"That was the first time. Really cool, really special experience," Larkin said. "I've watched it in the Olympics, watched games as a kid, so it was fun to be out there."

When asked what was the key to staying on the sled, the Michigan native made it sound simple, which it isn't.

"Balancing. They make it look easy," Larkin said. "It's something that when you're out there, you just have to balance and your arms have to move similar to getting your feet moving on the ice and handling the puck and doing everything the same."

The Wings were challenged to a race and though Filppula struggled a little more on his sled than Larkin, they were eager to race.

"They gave us a head start at first, the experienced guys. Then the next one (race), we all started at the same time and they blew us out of the water," Larkin said. "Val had some technical difficulties starting and I got out of the gate pretty hot. Felt pretty good."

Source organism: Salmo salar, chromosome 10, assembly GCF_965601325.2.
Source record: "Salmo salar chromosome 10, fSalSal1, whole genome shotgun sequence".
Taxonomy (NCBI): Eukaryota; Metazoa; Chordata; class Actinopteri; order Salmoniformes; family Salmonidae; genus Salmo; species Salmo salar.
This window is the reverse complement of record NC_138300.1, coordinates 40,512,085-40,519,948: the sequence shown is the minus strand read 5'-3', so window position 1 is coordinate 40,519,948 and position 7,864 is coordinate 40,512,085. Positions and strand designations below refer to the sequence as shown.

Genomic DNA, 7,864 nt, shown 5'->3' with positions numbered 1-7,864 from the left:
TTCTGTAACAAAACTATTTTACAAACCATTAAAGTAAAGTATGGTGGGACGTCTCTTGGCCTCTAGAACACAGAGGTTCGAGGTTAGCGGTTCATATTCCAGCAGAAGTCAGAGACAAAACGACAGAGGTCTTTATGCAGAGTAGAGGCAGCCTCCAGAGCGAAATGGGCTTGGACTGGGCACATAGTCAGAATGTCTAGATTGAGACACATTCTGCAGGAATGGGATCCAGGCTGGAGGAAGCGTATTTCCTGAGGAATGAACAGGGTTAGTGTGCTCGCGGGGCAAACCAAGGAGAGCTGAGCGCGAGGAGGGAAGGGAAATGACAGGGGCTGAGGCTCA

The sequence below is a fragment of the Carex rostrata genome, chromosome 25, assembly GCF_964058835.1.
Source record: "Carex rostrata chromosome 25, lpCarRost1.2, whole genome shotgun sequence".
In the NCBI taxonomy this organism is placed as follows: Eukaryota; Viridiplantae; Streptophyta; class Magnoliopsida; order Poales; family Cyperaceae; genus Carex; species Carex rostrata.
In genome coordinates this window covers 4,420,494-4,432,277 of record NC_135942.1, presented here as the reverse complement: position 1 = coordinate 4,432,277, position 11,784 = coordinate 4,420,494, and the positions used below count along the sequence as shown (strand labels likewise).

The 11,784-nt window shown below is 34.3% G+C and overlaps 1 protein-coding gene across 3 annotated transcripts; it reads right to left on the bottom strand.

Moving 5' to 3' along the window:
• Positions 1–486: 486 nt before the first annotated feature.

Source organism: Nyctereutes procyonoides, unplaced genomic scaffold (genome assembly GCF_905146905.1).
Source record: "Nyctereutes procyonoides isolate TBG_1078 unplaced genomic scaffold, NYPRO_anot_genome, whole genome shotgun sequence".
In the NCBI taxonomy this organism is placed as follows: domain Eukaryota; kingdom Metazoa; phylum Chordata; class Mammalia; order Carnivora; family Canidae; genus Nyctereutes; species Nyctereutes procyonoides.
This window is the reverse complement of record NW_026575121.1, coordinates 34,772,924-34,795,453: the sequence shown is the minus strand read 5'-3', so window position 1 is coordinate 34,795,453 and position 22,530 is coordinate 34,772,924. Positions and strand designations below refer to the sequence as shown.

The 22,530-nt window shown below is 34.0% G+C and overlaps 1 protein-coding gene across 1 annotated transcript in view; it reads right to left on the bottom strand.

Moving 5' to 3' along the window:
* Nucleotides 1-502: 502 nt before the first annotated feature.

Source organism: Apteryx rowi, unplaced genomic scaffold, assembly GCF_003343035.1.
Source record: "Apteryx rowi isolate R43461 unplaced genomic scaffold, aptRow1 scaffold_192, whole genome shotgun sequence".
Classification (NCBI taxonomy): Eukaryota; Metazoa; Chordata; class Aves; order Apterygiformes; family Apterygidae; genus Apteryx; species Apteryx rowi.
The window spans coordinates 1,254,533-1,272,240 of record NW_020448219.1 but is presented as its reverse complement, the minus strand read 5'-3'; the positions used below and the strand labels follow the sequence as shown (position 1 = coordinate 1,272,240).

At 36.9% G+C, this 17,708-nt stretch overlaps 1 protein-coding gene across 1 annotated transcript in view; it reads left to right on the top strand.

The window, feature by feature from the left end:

For the past several years the Detroit Red Wings Foundation and Warrior Hockey have donated jerseys and equipment to teams with special needs, but this year is different because the sled players will be Red Wings when they hit the ice in St. Louis.

"This is huge, often times disabled sports tend to be put on the back burner and the NHL is working really hard to put it on the front burner now, and we're getting that through events like the NHL Sled Hockey Classic, put on by USA Hockey," said Marie Sly, Director of Disabled Hockey for MAHA (Michigan Amateur Hockey Association) and USA Hockey representative for Michigan. "It's hugely important because they get to go out and wear the sweater of the team they've grown up cheering and they're out on the ice with these guys (the Red Wings) and they're in the Red Wings practice facility, it's a huge shot in the arm for them.

"They will take this with them for the rest of the season, to all the tournaments they have coming up and the big national tournament in March and April."